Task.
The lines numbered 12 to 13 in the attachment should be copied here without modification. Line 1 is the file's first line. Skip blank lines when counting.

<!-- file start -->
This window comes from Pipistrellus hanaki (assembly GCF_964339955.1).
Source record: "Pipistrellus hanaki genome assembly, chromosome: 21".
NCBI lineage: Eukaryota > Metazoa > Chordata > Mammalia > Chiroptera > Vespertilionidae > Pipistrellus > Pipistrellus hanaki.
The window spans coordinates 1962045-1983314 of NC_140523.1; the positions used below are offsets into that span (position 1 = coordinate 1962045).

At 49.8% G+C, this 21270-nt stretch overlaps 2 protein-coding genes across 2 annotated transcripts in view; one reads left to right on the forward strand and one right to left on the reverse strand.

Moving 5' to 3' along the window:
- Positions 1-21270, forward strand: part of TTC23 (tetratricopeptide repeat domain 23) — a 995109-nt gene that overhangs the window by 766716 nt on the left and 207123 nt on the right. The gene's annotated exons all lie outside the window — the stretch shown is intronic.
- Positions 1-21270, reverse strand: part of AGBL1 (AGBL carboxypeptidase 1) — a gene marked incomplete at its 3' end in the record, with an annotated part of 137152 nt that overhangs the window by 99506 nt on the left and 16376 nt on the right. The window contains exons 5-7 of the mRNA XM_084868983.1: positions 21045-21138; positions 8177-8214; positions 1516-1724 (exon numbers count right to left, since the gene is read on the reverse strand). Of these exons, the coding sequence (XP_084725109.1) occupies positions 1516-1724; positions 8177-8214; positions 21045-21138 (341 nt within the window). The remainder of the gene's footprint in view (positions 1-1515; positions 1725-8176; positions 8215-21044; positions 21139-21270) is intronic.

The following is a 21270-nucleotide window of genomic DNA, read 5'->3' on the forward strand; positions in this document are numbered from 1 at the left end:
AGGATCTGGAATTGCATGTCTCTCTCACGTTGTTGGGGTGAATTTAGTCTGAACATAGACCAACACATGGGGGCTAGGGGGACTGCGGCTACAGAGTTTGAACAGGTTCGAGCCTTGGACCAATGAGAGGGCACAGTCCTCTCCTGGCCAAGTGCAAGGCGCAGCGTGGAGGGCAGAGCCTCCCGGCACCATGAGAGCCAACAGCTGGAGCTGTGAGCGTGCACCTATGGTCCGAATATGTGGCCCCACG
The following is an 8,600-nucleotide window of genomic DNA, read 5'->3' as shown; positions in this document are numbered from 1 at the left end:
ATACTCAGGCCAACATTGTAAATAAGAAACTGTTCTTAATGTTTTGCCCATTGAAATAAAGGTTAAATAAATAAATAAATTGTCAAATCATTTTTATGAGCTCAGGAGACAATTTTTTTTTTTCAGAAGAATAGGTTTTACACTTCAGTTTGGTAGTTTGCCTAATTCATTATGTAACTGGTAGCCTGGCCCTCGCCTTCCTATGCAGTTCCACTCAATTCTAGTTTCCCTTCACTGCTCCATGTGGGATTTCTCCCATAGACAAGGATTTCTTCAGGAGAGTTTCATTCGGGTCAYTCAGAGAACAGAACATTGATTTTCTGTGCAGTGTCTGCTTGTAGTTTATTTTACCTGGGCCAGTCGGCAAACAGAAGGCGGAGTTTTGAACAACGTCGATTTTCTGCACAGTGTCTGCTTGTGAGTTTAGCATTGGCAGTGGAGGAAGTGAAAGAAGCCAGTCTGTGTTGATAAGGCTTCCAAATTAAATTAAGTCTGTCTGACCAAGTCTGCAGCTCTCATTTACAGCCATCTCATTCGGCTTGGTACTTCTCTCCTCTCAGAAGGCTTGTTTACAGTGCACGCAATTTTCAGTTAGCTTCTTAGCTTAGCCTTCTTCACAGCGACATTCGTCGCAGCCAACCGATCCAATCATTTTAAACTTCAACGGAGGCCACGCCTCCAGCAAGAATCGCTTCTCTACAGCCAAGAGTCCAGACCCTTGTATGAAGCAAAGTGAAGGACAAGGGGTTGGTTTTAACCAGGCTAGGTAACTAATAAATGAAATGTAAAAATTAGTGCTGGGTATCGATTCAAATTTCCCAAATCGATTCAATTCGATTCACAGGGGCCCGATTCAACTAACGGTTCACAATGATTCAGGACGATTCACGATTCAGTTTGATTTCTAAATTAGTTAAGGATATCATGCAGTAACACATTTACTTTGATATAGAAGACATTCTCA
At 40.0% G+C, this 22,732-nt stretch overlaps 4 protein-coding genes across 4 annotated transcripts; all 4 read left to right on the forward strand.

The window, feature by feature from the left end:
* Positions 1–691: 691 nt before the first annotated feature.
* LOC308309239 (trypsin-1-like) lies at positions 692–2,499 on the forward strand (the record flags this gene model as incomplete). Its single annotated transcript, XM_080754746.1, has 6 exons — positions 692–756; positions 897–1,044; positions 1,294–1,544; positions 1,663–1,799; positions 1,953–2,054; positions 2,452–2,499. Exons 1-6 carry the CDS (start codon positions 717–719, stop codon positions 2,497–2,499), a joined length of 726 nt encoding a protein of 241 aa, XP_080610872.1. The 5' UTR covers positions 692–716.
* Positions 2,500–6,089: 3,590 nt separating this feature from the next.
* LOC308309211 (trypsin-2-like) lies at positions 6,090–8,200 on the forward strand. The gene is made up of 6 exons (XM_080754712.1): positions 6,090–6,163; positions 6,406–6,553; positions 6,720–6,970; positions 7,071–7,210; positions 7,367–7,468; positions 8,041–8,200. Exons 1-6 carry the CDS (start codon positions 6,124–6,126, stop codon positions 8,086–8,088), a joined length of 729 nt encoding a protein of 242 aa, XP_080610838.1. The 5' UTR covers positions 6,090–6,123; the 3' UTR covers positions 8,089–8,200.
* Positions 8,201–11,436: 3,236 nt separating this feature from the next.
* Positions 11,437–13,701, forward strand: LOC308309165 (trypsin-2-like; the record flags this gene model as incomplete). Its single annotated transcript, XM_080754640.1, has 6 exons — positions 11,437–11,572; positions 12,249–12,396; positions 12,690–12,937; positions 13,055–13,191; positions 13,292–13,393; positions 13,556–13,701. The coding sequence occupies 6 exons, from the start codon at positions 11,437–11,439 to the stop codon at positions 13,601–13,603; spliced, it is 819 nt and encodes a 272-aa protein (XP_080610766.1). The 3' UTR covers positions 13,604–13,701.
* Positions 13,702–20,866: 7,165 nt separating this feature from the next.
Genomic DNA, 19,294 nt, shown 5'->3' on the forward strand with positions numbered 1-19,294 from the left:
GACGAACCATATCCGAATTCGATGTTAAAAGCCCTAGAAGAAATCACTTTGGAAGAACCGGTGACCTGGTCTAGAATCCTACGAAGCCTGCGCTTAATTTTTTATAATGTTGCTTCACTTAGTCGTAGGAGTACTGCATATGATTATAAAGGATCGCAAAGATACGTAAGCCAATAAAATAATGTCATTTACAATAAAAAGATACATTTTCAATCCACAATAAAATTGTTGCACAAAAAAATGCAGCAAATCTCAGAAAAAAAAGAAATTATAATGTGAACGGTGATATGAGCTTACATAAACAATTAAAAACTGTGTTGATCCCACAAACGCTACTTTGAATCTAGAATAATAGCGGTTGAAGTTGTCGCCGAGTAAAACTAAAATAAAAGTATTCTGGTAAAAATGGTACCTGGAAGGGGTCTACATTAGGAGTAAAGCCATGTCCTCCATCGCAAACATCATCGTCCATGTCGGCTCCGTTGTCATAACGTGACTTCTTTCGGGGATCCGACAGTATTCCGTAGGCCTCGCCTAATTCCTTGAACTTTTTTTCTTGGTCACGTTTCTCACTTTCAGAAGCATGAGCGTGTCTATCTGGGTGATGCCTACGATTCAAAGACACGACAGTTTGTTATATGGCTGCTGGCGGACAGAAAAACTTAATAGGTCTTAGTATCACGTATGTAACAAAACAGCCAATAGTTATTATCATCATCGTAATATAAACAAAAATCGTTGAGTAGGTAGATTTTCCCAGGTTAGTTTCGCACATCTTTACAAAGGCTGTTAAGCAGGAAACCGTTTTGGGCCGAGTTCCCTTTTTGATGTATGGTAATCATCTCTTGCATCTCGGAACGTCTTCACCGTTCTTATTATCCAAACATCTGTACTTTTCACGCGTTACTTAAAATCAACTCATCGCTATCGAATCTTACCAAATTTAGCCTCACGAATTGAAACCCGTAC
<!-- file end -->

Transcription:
ATACTCAGGCCAACATTGTAAATAAGAAACTGTTCTTAATGTTTTGCCCATTGAAATAAAGGTTAAATAAATAAATAAATTGTCAAATCATTTTTATGAGCTCAGGAGACAATTTTTTTTTTTCAGAAGAATAGGTTTTACACTTCAGTTTGGTAGTTTGCCTAATTCATTATGTAACTGGTAGCCTGGCCCTCGCCTTCCTATGCAGTTCCACTCAATTCTAGTTTCCCTTCACTGCTCCATGTGGGATTTCTCCCATAGACAAGGATTTCTTCAGGAGAGTTTCATTCGGGTCAYTCAGAGAACAGAACATTGATTTTCTGTGCAGTGTCTGCTTGTAGTTTATTTTACCTGGGCCAGTCGGCAAACAGAAGGCGGAGTTTTGAACAACGTCGATTTTCTGCACAGTGTCTGCTTGTGAGTTTAGCATTGGCAGTGGAGGAAGTGAAAGAAGCCAGTCTGTGTTGATAAGGCTTCCAAATTAAATTAAGTCTGTCTGACCAAGTCTGCAGCTCTCATTTACAGCCATCTCATTCGGCTTGGTACTTCTCTCCTCTCAGAAGGCTTGTTTACAGTGCACGCAATTTTCAGTTAGCTTCTTAGCTTAGCCTTCTTCACAGCGACATTCGTCGCAGCCAACCGATCCAATCATTTTAAACTTCAACGGAGGCCACGCCTCCAGCAAGAATCGCTTCTCTACAGCCAAGAGTCCAGACCCTTGTATGAAGCAAAGTGAAGGACAAGGGGTTGGTTTTAACCAGGCTAGGTAACTAATAAATGAAATGTAAAAATTAGTGCTGGGTATCGATTCAAATTTCCCAAATCGATTCAATTCGATTCACAGGGGCCCGATTCAACTAACGGTTCACAATGATTCAGGACGATTCACGATTCAGTTTGATTTCTAAATTAGTTAAGGATATCATGCAGTAACACATTTACTTTGATATAGAAGACATTCTCA
At 40.0% G+C, this 22,732-nt stretch overlaps 4 protein-coding genes across 4 annotated transcripts; all 4 read left to right on the forward strand.